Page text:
How do you navigate the balance between embracing a playful confidence and addressing darker themes in Misfit, particularly evident in tracks like Somebody?

What a great question, I don’t always succeed at this, but in general I think this kind of ambivalence in songs can make them very interesting. Somebody in particular, with all of its tongue-in-cheek swagger, actually has some of the most confessional lyrics on the EP. On the visual side (picturing a Bob Ross painting episode), contouring is crucial to depicting the depth of something, the distance and the dark and the light, they both have to be involved. It doesn’t have to be grandiose or complicated for it to matter or to feel true or relatable.

The EP concludes with Somebody, a Jeff Lynne-inspired rocker. How does this track serve as a conclusion to the journey presented in Misfit, and what does it reveal about your musical evolution over the years?

When we were reviewing songs for this project, this one was a bit of an orphan. It was not really clear how it should be dressed up or whether it should be playful, aggressive, if it should be fast or more plodding. Joel Arnow really set this song on a great path by taking some cues from George Harrison’s 1987 release Cloud Nine. Once we started in that vein it was a lot clearer and was starting to sound a lot better. To your earlier question, this made sure the song wasn’t too top heavy and it could be playful but also confessional, it could have some “oohs” and “aahs” but it could also be a little dark lyrically. With so much time between records, and with raising kids in the interim, I think I was more ready than ever to kill all the darlings. Whereas I think years ago, I would have been preoccupied with what this song was “supposed” to sound like, as a singer/songwriter guy, at this point in my life, once Joel laid the groundwork for what the song could be, we just had fun with it. Less ego, less caring about how it would be received, and more fun and spending time making music with people you love.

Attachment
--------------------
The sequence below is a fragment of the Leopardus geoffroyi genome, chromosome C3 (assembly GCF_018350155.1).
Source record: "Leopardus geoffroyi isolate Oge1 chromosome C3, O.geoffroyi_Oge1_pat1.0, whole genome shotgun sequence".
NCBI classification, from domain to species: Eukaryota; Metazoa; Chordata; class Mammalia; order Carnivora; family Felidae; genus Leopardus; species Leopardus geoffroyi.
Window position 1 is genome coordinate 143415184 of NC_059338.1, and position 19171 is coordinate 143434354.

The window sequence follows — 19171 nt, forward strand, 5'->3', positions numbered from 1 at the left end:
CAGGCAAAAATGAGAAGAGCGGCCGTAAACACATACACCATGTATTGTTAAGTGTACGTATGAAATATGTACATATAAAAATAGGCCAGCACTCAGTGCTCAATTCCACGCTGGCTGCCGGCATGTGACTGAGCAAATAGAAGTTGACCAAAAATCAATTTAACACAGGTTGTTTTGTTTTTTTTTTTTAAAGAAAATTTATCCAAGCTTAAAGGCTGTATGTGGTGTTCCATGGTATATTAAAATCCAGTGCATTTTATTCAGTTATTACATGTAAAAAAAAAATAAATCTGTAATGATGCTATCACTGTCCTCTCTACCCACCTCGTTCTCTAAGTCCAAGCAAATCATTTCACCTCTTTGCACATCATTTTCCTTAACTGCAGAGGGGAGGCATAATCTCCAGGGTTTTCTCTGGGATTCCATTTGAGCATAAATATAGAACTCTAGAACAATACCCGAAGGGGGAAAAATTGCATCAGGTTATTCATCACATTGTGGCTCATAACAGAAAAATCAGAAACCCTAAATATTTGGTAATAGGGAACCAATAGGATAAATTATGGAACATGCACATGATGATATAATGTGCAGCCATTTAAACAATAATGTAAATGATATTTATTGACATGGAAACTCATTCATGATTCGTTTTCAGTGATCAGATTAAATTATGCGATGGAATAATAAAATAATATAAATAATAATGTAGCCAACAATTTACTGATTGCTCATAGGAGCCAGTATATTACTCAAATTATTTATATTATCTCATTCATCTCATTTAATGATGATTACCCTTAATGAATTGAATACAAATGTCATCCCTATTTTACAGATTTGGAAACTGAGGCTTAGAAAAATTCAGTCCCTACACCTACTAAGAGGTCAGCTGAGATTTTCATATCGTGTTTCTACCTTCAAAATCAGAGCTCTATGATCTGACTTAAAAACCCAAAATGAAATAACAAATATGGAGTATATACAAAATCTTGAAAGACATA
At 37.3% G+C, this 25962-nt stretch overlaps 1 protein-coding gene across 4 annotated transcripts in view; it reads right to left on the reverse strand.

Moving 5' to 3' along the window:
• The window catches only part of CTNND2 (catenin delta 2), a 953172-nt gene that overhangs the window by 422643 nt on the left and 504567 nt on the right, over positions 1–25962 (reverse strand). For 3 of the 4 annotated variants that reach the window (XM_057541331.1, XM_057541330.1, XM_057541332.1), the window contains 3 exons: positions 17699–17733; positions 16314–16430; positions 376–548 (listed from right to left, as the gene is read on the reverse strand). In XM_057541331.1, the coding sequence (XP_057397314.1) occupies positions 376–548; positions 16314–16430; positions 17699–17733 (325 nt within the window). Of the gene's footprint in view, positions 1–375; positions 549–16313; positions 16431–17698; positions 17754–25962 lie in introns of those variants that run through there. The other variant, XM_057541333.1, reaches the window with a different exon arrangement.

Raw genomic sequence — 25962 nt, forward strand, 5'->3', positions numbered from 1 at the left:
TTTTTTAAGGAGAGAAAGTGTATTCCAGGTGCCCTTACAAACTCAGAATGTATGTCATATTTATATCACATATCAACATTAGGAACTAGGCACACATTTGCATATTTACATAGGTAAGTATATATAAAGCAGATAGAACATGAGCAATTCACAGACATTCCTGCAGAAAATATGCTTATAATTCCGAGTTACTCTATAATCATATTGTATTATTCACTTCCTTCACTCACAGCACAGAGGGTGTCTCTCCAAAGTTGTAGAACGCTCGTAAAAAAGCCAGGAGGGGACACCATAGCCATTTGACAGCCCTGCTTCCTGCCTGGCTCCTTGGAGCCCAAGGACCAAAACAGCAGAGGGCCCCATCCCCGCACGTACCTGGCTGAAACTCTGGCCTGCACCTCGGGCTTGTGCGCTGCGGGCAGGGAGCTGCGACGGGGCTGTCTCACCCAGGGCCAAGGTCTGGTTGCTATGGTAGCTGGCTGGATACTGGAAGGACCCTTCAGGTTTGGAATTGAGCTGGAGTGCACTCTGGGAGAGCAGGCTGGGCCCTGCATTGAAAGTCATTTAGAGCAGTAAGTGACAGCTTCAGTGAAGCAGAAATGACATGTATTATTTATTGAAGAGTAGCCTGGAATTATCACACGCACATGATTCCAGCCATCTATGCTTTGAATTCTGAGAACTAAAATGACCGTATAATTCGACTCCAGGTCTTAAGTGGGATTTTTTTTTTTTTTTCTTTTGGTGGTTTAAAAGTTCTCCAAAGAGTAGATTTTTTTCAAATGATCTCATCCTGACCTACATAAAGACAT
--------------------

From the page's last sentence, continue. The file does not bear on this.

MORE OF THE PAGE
Who would be your three most played artists on Spotify?

Well, these days, my Spotify is co-opted by my kids, so the Top 3 these days are Jungkook, The Jonas Brothers, and Taylor Swift, which are groovy with me. We took the kids to see BTS in Las Vegas—unreal.

What changes would you like to see happen in the music industry?

Oh I am not sure I have anything new or compelling to say here. I think the massive changes we have seen in the last decades have their tradeoffs. Certainly earning a living playing music is extremely difficult, though prior to Spotify and streaming, it was also extremely difficult. It has been 8 years since I released music, I just feel very lucky to be able to put out something new that I am very proud of and have people show love and support. I watched an interview of John Prine once and he said, “everyone I know is trying to get to the top of the mountain, me, I just want to keep going around the mountain.” Not to imply that I am on or even remotely near the same mountain as John Prine, but I love that sentiment, and I tell myself to think about “going around the mountain” and to enjoy the journey, whenever I am feeling down or overwhelmed.

If you could open a show for any artist, who would it be?

Oh wow… I don’t know. Maybe John Hiatt, who is a force of nature.

©FM